As a daughter of two Peace Corps workers who had just moved back to the U.S. after years of service in Nepal, Devi had lived very little of her life in the United States.  Her father Willi Unsoeld, one of the first American climbers to reach the summit of Mt. Everest up the difficult west face, had recently accepted a professorship in comparative religion at a local college.  He moved his wife and family back to the northwest to be near his beloved snowy peaks,  suddenly immersing four children in an affluent culture that seemed foreign and wasteful.

Devi recycled before there was a word for it simply by never buying anything new and never throwing anything useful away, involved herself in social justice issues before anyone had coined the phrase, and was an activist behind the scenes more often than a leader, facilitating and encouraging others to speak out at anti-war rallies, organizing sit-ins for world hunger and volunteering in the local soup kitchen.  She mentored adolescent peers to get beyond their self-consciousness and self-absorption to explore the world beyond the security of high school walls.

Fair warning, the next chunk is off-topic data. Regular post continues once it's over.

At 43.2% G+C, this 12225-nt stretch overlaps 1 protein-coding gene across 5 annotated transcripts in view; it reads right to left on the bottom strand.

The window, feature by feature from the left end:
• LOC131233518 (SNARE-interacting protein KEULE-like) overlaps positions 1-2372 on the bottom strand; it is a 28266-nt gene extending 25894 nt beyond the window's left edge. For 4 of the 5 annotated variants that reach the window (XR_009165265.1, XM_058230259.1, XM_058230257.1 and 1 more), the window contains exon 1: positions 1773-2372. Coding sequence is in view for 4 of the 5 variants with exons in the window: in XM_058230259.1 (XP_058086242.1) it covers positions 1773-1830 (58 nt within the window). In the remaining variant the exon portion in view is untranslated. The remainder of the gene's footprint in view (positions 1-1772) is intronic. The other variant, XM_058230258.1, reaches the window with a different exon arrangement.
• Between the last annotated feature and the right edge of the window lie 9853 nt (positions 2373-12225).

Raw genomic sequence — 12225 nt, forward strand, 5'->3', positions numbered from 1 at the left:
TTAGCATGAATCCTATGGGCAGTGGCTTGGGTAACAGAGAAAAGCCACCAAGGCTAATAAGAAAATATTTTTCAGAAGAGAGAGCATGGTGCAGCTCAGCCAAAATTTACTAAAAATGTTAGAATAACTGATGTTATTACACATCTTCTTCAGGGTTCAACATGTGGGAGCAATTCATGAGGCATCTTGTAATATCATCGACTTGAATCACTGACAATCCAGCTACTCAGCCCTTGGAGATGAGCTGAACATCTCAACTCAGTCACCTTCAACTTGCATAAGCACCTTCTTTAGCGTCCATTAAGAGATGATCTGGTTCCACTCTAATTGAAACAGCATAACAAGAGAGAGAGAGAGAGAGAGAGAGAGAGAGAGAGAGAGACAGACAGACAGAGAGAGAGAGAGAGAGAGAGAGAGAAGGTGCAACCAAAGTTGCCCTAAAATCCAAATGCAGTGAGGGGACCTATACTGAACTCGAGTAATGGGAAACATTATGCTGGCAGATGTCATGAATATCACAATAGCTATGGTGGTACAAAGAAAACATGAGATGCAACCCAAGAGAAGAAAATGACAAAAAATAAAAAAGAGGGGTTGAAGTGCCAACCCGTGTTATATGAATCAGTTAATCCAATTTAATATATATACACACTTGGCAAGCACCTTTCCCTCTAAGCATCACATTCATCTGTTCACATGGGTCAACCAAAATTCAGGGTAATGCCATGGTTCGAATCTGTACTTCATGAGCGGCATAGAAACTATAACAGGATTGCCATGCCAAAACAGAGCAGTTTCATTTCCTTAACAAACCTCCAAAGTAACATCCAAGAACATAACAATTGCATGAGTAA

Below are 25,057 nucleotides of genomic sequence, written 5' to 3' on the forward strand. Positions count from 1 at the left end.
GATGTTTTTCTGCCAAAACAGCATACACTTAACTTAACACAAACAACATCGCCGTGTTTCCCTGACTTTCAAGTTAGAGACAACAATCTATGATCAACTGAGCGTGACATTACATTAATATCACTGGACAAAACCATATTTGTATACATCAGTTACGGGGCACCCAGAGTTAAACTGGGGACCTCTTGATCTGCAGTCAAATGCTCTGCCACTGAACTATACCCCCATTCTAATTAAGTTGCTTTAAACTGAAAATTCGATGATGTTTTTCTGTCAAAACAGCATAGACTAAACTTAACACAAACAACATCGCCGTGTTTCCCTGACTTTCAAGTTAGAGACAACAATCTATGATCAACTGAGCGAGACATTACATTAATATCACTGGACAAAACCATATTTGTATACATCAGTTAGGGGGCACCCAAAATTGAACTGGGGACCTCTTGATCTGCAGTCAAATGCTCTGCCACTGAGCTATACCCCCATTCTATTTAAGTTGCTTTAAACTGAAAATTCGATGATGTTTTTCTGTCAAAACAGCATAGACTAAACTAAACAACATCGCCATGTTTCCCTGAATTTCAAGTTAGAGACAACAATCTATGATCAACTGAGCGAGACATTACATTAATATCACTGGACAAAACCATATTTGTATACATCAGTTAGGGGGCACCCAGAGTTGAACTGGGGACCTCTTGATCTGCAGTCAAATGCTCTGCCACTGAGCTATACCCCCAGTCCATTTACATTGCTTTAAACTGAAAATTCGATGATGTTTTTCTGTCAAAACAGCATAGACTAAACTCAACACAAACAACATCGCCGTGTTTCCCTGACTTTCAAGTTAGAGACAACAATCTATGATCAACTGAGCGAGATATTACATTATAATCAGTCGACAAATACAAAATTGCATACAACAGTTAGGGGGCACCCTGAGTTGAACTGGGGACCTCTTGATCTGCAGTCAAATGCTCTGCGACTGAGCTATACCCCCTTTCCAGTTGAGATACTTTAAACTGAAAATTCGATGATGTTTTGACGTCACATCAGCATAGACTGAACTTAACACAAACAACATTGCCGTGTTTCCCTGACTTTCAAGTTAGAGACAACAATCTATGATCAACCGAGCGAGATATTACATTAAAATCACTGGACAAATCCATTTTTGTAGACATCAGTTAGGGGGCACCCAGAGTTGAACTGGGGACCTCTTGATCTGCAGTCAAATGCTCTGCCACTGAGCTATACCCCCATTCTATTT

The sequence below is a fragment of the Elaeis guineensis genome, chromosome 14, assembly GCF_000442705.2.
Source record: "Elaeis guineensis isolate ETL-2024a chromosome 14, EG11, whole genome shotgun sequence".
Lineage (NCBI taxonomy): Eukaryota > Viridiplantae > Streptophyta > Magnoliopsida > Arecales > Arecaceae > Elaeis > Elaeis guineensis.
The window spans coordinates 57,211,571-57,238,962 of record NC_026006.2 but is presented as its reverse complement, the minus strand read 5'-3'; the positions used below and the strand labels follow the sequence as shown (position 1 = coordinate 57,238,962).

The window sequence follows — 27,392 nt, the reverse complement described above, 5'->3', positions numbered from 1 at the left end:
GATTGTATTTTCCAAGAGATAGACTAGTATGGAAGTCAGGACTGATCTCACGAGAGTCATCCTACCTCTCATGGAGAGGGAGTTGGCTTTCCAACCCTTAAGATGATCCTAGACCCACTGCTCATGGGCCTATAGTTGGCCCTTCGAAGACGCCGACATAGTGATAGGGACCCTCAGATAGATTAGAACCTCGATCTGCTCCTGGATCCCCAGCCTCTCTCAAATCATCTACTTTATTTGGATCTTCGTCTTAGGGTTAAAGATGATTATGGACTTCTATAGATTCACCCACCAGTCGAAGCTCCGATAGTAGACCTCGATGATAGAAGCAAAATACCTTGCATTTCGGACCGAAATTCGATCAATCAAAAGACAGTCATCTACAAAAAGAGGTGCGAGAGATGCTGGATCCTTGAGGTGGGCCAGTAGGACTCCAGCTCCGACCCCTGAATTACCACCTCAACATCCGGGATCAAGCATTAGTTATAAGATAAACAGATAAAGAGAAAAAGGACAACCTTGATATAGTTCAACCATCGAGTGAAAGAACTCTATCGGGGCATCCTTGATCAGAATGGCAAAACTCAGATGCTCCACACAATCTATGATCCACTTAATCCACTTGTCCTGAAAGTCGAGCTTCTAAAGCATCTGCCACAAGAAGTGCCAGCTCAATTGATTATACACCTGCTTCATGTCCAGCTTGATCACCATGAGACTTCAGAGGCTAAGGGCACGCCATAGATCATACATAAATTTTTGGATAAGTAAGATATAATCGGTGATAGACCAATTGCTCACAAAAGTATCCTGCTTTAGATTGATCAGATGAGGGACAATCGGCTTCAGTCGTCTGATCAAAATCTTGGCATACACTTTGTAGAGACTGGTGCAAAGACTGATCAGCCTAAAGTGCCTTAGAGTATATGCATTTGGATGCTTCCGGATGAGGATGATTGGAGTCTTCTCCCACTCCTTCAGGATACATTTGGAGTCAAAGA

Regretfully, few of us followed her lead.  We preferred the relative security and camaraderie of hanging out at the local drive-in to taking a shift at the local 24 hour crisis line.  We showed up for our graduation ceremony in caps and gowns while the rumor was that Devi stood at the top of Mt. Rainier with her father that day.

I never saw Devi after high school but heard of her plans in 1976 to climb with an expedition to the summit of Nanda Devi,  the peak in India for which she was named.  She never returned, dying in her father’s arms as she suffered severe abdominal pain and irreversible high altitude sickness just below the summit.  She lies forever buried in the ice on that faraway peak in India.  Her father died in an avalanche only a few years later, as he led an expedition of college students on a climb on Mt. Rainier, only 60 miles from home.